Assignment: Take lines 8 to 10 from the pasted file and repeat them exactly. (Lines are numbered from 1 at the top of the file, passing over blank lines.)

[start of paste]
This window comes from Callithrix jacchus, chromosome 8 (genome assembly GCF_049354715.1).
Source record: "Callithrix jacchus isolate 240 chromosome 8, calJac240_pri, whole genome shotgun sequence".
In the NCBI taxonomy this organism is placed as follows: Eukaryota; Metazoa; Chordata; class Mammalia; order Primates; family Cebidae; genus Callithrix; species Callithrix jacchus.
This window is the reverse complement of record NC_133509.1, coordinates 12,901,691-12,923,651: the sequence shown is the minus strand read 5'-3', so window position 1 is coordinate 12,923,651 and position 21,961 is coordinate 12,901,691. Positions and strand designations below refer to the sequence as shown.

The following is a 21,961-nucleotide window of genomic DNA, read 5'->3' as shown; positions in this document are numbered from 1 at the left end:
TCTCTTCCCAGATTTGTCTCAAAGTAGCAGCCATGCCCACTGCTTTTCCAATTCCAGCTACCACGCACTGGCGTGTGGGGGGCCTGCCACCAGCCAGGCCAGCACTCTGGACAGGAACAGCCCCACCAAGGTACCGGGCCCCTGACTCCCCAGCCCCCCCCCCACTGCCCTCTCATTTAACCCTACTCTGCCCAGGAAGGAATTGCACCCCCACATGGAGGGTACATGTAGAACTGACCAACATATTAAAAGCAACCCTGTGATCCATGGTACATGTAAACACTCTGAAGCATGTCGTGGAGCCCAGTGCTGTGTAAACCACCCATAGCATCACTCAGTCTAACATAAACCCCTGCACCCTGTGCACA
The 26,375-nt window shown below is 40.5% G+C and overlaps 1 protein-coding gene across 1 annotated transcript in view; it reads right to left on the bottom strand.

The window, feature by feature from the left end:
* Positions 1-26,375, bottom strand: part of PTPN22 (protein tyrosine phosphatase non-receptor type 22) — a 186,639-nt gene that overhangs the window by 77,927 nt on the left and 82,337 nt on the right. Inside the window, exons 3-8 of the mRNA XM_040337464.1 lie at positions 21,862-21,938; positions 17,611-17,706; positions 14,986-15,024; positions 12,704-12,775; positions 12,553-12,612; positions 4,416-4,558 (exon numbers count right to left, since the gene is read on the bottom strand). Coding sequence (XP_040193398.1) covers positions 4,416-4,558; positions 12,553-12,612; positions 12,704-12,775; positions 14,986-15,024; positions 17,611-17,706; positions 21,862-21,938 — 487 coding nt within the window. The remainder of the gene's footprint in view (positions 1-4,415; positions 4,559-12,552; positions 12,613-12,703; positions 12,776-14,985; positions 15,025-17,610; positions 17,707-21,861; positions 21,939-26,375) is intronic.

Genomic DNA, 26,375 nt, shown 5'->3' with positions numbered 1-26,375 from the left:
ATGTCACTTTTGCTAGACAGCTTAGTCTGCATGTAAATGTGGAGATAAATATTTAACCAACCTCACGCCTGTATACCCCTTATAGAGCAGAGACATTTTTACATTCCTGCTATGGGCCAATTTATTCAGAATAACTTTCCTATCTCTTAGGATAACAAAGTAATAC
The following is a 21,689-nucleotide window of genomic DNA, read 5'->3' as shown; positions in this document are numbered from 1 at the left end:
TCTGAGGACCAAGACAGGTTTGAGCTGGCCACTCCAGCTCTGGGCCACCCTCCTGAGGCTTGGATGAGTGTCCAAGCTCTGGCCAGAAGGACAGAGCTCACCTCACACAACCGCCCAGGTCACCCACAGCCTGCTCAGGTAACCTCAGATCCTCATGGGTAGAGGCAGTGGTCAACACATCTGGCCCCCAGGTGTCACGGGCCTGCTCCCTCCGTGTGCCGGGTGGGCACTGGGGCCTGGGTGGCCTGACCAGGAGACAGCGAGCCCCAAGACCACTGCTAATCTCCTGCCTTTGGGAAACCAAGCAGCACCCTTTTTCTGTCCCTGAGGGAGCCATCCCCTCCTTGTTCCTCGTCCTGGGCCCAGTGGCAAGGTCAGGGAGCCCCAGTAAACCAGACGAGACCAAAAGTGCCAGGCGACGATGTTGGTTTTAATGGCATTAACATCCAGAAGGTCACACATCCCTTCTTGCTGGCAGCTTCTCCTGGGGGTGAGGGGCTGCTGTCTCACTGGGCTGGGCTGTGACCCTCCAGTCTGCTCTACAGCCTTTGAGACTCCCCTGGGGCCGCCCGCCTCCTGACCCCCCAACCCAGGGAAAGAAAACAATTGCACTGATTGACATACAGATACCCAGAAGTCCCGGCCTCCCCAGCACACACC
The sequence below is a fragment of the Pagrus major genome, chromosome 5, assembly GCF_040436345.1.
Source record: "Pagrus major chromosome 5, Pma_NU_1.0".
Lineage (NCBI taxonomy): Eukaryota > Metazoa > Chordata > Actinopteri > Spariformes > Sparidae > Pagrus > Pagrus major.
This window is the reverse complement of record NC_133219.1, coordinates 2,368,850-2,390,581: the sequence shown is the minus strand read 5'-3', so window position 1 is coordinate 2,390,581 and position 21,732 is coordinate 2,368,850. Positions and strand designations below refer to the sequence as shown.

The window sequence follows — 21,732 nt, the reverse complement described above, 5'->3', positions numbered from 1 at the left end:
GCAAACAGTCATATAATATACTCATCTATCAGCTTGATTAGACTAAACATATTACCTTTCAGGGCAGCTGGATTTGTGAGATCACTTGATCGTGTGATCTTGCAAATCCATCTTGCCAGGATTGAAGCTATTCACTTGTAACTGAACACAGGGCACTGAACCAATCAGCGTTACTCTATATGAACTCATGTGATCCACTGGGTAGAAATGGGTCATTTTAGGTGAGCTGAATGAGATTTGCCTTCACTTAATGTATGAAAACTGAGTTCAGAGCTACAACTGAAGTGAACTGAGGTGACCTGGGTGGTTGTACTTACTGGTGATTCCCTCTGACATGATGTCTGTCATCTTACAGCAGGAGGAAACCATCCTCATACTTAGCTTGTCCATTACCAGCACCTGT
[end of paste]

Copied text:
The window, feature by feature from the left end:
* Positions 1-26,375, bottom strand: part of PTPN22 (protein tyrosine phosphatase non-receptor type 22) — a 186,639-nt gene that overhangs the window by 77,927 nt on the left and 82,337 nt on the right. Inside the window, exons 3-8 of the mRNA XM_040337464.1 lie at positions 21,862-21,938; positions 17,611-17,706; positions 14,986-15,024; positions 12,704-12,775; positions 12,553-12,612; positions 4,416-4,558 (exon numbers count right to left, since the gene is read on the bottom strand). Coding sequence (XP_040193398.1) covers positions 4,416-4,558; positions 12,553-12,612; positions 12,704-12,775; positions 14,986-15,024; positions 17,611-17,706; positions 21,862-21,938 — 487 coding nt within the window. The remainder of the gene's footprint in view (positions 1-4,415; positions 4,559-12,552; positions 12,613-12,703; positions 12,776-14,985; positions 15,025-17,610; positions 17,707-21,861; positions 21,939-26,375) is intronic.

Genomic DNA, 26,375 nt, shown 5'->3' with positions numbered 1-26,375 from the left: